Ibrahim Yagli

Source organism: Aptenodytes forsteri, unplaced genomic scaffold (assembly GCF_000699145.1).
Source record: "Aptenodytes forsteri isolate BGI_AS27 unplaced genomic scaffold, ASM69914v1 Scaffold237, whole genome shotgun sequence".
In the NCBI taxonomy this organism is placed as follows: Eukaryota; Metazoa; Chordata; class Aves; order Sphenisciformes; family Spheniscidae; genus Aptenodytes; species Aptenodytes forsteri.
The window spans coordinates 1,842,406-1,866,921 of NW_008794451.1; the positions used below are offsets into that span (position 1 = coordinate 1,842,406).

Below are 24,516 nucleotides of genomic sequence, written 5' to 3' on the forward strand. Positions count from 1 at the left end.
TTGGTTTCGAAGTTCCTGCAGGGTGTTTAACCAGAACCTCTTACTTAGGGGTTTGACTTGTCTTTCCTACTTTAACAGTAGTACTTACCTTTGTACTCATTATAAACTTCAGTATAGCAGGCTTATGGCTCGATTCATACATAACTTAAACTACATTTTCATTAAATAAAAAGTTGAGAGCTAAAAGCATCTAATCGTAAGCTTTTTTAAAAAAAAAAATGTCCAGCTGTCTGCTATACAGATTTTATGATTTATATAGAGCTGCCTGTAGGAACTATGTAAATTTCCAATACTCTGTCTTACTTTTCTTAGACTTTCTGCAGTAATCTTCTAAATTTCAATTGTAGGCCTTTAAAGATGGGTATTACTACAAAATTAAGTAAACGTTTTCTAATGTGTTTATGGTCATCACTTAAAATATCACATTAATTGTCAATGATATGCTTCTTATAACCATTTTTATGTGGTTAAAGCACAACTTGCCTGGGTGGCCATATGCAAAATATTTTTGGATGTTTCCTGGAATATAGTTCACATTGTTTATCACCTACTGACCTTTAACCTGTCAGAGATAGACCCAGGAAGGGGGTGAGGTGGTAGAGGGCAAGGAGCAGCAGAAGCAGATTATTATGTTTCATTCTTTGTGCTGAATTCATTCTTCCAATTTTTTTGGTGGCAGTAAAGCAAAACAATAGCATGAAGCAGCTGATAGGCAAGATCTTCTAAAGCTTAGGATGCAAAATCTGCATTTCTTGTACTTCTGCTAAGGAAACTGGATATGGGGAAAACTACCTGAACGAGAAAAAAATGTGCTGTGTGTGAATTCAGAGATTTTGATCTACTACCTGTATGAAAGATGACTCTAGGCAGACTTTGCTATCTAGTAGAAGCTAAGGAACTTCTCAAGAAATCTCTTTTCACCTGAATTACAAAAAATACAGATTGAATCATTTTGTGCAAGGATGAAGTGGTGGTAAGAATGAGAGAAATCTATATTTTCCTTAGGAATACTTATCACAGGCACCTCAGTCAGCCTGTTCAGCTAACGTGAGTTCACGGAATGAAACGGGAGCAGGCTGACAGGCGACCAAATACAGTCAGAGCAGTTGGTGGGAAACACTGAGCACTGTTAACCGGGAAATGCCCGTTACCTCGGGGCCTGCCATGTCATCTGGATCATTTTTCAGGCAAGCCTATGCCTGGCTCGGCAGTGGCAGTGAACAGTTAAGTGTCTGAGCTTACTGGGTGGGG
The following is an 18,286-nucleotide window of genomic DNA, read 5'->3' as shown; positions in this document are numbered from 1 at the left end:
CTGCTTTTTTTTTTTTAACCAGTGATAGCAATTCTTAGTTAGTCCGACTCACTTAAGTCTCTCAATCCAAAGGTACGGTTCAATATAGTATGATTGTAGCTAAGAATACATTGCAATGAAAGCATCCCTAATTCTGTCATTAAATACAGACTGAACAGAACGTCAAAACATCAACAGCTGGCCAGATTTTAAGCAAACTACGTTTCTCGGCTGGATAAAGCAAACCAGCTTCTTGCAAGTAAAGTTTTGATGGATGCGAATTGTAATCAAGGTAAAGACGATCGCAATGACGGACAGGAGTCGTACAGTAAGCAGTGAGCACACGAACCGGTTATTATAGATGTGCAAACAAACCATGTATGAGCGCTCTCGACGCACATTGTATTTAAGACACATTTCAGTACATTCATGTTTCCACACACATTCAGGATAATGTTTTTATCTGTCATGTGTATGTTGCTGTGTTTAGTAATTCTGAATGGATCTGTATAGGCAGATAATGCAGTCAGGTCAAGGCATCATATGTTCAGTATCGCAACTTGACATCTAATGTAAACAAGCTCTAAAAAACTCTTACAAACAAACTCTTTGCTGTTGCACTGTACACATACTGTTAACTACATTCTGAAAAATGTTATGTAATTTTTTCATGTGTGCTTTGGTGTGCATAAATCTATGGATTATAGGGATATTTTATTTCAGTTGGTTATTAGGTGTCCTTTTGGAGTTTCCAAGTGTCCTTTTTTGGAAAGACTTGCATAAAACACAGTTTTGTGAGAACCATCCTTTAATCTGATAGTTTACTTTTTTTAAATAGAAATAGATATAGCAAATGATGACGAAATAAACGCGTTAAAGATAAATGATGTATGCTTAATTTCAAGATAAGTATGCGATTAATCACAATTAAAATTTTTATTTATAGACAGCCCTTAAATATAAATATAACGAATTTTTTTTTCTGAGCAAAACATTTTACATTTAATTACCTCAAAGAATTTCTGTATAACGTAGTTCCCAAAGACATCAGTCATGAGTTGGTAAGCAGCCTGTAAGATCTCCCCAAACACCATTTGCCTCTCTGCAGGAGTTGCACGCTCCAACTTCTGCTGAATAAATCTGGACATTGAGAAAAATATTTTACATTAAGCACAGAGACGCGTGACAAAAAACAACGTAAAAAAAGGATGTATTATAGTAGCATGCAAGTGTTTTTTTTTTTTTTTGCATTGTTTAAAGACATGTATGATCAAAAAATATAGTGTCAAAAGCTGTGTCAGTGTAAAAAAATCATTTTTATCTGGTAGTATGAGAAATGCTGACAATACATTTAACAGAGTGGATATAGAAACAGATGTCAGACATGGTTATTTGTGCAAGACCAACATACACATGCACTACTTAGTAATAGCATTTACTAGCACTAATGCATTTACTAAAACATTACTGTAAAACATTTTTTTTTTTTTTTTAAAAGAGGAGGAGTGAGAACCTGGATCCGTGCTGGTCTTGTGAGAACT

The purpose of this study is to investigate the nexus between the banking sector structure and credit risk. Unlike many other studies that address internal and external factors affecting credit risk, the study addresses banking competition, as the banking sector structure has an impact on banks’ loan portfolios. It also employs macro-level data which provides important implications for regulatory authorities. The study utilizes a fixed-effects model to explore the impact of banking competition on credit risk using a panel dataset comprising 52 countries during the period of 1998-2016. In the study, non-performing loans to total gross loans ratio (NPL) is employed as a proxy of credit risk. Lerner index, Boone indicator, and five-bank asset concentration are used for the measurement of banking competition. The empirical findings show that competition and concentration have different impacts on credit risk. Consistent with the relationship lending literature, increased market power alleviates credit risk. On the other hand, concentration does not have a significant impact on credit risk. In particular, banking competition has a more significant impact on credit risk in countries with high non-performing loan volatility. Given higher market power causes less credit problems, policy makers, especially those who officiate in developing economies, should reassess the pro-competition policies. In addition, increasing income and higher foreign ownership diminish credit risk, whereas higher unemployment and a larger amount of credit trigger credit risk. Therefore, bank managers should follow up macroeconomic factors in their lending decisions. Lastly, it should be kept in mind that these results are obtained from cross-country data and the banking regulations in a specific country may affect the relationship between banking competition and credit risk.